Wake & Sleep

Sleep background

Sensor nodes have the ability to sleep in order to save battery power. A sensor node uses very little battery power when asleep (0.5ua) which can significantly extend the battery lifetime of a sensor. When asleep the device will wake up either by an external switch or an internal timer. 

You can set a timed interval between 1 and 999 minutes that will awaken the sensor every X minutes. When the timer reaches the threshold then it will awaken, send a reading, reset the timer, and and go back to sleep. This is called a cyclic sleep and can be activated using the CYCLE command. The RF modules support a multitude of external sensors. The TYPE of the sensor determines which sensor reading is transmitted in the cycle. For example a TYPE1 sensor will send a thermistor reading, TYPE3 will send a temperature and humidity reading from the DHT22 sensor etc.. For a full list of supported sensors and their associated types refer the Wireless Sensor Manual.

If you want the RF module to be awaken by switching the external switch (e.g. alarm door switch) then you put the device to sleep using the SLEEP command. The device will awaken every time the switch change state (e.g. door open or close), send a reading, and go back to sleep. You can also configure the device to send the a switch state (e.g. door is open) based on the interval. This way you will get a new reading every time the door opens and closes and you will also get the door status every X minutes. 

Awake background

When a device goes to sleep it shuts down the radio and only powers the timer or monitors for a switch change. Therefore once asleep the device will no longer process incoming radio messages. However you can wake the device by sending it the WAKE command within the first 5 seconds of it being started up. 


In this tutorial you will learn how to wake up a sensor node and put it back to sleep using both sleep methods (CYCLE and SLEEP).

1. Configure a cyclic sleep (send a thermistor reading every 5 minutes). 

Step 1 : Set the interval to 5. Make sure you use an three digit interval setting ("005" is good, "5" is bad)

python rf_config.py 45 INTVL005
sending     : a45INTVL005
response is : a45INTVL005-

Step 2 : You can configure the amount of messages you want to be sent every time the device awakens. For this tutorial we will set this configuration to one (i.e. one message every 5 minutes).

python rf_config.py 45 NOMSG1
sending     : a45NOMSG1
response is : a45NOMSG1---

Step 3 : Put the device into a cyclic sleep

python rf_config.py 45 CYCLE
sending     : a45CYCLE
response is : a45CYCLE----a45TMPA17.42a45SLEEPING-

Notice the device responded with three messages: 

  1. message acknowledgement (a45CYCLE----)
  2. one temperature reading (a45TMPA17.42)
  3. message indicating the device is going to sleep (a45SLEEPING-)

The device is now asleep and will no longer respond to your commands. Test this by sending it a HELLO message. You should see no response.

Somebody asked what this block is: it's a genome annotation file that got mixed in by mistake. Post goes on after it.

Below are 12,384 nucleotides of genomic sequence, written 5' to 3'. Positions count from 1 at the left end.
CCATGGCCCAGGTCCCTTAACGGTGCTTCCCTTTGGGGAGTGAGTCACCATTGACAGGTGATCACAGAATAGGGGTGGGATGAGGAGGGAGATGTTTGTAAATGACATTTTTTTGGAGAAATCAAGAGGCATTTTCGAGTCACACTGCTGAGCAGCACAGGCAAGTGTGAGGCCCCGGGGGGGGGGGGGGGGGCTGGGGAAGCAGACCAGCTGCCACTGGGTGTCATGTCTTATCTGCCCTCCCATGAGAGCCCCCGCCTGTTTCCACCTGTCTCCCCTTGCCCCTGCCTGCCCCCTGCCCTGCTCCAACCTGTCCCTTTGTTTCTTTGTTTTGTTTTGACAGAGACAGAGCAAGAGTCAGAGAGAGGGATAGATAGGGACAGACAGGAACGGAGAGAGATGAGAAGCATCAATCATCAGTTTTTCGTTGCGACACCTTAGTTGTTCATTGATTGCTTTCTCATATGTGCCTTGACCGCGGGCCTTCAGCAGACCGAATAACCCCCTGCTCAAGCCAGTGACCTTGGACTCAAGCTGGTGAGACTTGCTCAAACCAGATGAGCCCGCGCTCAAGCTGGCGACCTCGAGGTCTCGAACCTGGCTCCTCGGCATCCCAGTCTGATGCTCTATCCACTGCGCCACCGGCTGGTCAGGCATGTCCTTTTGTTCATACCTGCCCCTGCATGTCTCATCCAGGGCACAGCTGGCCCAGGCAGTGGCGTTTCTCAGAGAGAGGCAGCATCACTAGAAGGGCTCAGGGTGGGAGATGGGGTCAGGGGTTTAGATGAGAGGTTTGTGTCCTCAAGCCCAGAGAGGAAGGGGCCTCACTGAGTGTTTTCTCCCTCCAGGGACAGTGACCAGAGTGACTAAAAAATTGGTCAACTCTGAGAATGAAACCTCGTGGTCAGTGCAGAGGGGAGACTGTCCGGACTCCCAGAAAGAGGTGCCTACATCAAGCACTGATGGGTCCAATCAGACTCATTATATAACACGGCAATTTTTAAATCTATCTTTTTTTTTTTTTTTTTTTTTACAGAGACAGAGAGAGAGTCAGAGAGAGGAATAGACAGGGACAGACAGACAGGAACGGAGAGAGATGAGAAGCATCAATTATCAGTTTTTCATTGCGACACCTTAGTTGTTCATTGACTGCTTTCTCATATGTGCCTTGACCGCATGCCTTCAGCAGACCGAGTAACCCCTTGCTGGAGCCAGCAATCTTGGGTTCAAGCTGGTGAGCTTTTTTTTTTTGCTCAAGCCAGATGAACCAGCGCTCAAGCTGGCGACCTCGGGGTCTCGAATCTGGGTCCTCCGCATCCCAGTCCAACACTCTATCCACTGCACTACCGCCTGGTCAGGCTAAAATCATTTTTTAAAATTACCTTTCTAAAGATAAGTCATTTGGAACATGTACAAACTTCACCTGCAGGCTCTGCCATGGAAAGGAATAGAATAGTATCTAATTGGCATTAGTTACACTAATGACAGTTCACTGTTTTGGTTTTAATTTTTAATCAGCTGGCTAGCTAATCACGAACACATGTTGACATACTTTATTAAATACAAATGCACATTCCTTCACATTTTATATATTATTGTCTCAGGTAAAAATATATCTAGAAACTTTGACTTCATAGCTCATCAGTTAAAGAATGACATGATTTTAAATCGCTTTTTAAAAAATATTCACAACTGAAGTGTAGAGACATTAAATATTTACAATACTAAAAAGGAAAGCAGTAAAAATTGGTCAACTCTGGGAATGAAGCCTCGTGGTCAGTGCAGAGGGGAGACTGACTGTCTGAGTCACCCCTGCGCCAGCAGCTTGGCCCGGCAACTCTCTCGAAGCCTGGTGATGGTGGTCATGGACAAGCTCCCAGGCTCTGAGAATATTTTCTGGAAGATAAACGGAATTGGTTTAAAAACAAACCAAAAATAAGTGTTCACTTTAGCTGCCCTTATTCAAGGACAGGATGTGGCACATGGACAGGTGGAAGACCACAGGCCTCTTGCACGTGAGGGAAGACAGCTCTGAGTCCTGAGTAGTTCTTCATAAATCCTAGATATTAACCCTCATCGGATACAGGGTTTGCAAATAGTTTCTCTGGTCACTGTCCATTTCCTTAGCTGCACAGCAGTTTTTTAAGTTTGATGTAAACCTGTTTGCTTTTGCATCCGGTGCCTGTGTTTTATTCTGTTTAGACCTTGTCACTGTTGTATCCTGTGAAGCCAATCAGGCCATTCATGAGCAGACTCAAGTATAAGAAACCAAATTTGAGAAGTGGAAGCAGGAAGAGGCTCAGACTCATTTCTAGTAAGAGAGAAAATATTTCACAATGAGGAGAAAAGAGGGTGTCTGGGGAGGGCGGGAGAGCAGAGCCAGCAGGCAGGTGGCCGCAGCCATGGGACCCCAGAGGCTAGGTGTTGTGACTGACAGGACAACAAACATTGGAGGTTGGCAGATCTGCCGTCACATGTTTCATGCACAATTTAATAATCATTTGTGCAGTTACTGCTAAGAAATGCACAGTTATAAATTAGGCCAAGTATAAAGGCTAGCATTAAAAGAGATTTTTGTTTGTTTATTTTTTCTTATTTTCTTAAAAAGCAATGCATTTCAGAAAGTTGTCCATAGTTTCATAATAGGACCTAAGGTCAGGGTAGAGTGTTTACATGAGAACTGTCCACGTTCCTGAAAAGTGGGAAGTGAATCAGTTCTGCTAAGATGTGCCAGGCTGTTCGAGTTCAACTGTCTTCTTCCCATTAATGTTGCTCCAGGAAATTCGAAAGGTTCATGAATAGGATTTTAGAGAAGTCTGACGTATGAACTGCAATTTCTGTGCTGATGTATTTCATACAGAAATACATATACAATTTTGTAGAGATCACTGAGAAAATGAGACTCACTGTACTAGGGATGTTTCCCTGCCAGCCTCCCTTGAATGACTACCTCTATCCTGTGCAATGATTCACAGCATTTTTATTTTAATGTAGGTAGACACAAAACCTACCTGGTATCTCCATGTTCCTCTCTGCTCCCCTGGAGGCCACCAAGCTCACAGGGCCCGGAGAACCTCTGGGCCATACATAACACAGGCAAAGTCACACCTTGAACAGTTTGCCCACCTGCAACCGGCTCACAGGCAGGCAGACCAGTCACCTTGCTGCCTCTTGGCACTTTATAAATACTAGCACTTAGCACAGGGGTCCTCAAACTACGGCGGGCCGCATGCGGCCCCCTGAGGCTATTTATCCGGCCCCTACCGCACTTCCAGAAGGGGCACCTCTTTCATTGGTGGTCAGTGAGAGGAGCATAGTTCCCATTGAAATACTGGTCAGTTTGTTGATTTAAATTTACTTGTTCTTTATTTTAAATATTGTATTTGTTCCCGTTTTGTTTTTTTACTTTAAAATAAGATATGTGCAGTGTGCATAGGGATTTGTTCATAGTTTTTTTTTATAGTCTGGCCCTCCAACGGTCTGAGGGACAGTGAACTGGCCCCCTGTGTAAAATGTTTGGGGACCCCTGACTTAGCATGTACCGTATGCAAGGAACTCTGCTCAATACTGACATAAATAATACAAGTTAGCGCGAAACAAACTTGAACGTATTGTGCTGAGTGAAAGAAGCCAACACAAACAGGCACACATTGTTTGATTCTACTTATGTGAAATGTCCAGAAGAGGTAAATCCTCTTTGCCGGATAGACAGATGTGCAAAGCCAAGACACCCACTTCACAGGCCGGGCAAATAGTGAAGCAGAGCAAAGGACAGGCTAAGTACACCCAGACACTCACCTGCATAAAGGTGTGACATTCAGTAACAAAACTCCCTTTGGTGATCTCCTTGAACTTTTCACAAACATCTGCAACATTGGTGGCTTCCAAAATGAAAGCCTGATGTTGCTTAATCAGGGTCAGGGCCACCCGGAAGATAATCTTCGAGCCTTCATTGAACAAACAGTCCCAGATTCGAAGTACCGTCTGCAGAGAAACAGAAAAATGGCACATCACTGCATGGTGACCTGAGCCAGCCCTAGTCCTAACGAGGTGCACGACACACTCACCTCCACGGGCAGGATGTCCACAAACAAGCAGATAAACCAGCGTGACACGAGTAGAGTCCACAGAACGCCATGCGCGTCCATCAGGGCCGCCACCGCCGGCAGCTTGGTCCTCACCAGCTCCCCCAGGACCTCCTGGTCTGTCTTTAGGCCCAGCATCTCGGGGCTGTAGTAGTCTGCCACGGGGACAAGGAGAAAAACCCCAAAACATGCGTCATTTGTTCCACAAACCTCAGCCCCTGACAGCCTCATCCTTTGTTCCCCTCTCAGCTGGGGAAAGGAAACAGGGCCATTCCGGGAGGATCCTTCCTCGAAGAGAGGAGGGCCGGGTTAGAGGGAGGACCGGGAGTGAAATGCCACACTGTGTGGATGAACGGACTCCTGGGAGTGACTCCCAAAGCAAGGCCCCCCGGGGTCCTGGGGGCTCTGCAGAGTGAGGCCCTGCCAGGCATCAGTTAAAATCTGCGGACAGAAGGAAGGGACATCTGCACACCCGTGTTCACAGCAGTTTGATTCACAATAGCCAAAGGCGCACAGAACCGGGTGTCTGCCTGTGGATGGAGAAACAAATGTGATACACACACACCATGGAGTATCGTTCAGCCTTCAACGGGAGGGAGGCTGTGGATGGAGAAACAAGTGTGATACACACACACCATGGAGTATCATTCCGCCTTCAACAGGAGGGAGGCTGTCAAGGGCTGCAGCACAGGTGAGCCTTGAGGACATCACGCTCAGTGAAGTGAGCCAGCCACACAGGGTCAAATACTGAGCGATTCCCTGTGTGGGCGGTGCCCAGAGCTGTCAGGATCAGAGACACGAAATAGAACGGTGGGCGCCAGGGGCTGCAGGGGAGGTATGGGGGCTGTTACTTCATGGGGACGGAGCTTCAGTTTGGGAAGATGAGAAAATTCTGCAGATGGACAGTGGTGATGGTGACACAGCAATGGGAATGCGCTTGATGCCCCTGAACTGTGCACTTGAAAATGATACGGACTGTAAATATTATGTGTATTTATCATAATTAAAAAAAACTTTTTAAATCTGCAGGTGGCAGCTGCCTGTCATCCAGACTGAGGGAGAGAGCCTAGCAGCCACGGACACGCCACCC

python rf_config.py 45 HELLO
sending : a45HELLO
sending : a45HELLO
sending : a45HELLO

You can check that you are receiving a reading every 5 minutes by running the serial monitor and watching for messages being transmitted. Below is an example of a sensor waking up, sending a reading and then going back to sleep.

python serial_mon.py 9600
To exit press ESC
Sun Feb 25 23:52:52 2018 a01HELLO----
Sun Feb 25 23:53:50 2018 a45AWAKE----
Sun Feb 25 23:53:50 2018 a45TMPA17.42
Sun Feb 25 23:53:50 2018 a45SLEEPING-

2. Wake up a sleeping Sensor Node

In order to wake up a sleeping sensor node you need to send it the WAKE command within the first 5 seconds of it being started up. The device takes a second to start and sends the 5 STARTED messages so in reality you should send the WAKE command one second after starting up the sensor. 

Step 1 : Type out the WAKE command but don't hit enter just yet

Note : On earlier versions of the WAKE command was AWAKE not WAKE. If you have an earlier version you might need to use the AWAKE command.

python rf_config.py 45 WAKE

Step 2 : Power off and power up the Sensor Node, wait a second
Step 3 : Send the awake command (hit enter)

python rf_config.py 45 WAKE
sending     : a45WAKE
response is : a45WAKE-----

The device is now awake and you can once again send it messages. You may need to try it a few times to get the timing right.

Note : When the device is asleep and being powered by a battery and you remove the battery power and re-connect it may not always restart. The reason for this is the device has an internal capacitor that can keep the device running without power for some time.  You can discharge the capacitor by grounding the device. Usually touching the GND with your fingers is enough to discharge it (don't worry it won't shock you). You won't have this problem when using an external power supply because the power supply is grounded. 

3. Configure a sleep (send a switch reading every time a switch is triggered and send switch state every 1 minute). 

Step 1 : Set interval to 001

python rf_config.py 45 INTVL001
sending     : a45INTVL001
response is : a45INTVL001-

Step 2 : Put the device to sleep

python rf_config.py 45 SLEEP
sending     : a45SLEEP
response is : a45STATEOFF-a45SLEEPING-

Step 3 : Run serial_mon to monitor switching events

For the below test I closed and opened an external door switch attached to the sensor.

python serial_mon.py 9600
To exit press ESC
Mon Feb 26 00:16:06 2018 a01HELLO----
Mon Feb 26 00:16:22 2018 a45AWAKE----
Mon Feb 26 00:16:22 2018 a45BUTTONON-
Mon Feb 26 00:16:22 2018 a45SLEEPING-
Mon Feb 26 00:16:23 2018 a45AWAKE----
Mon Feb 26 00:16:23 2018 a45BUTTONOFF
Mon Feb 26 00:16:24 2018 a45SLEEPING-

And because we set the interval to 001 we you will also see a switch state message every minute as shown below:

Mon Feb 26 00:20:01 2018 a45AWAKE----
Mon Feb 26 00:20:01 2018 a45STATEOFF-
Mon Feb 26 00:20:01 2018 a45SLEEPING-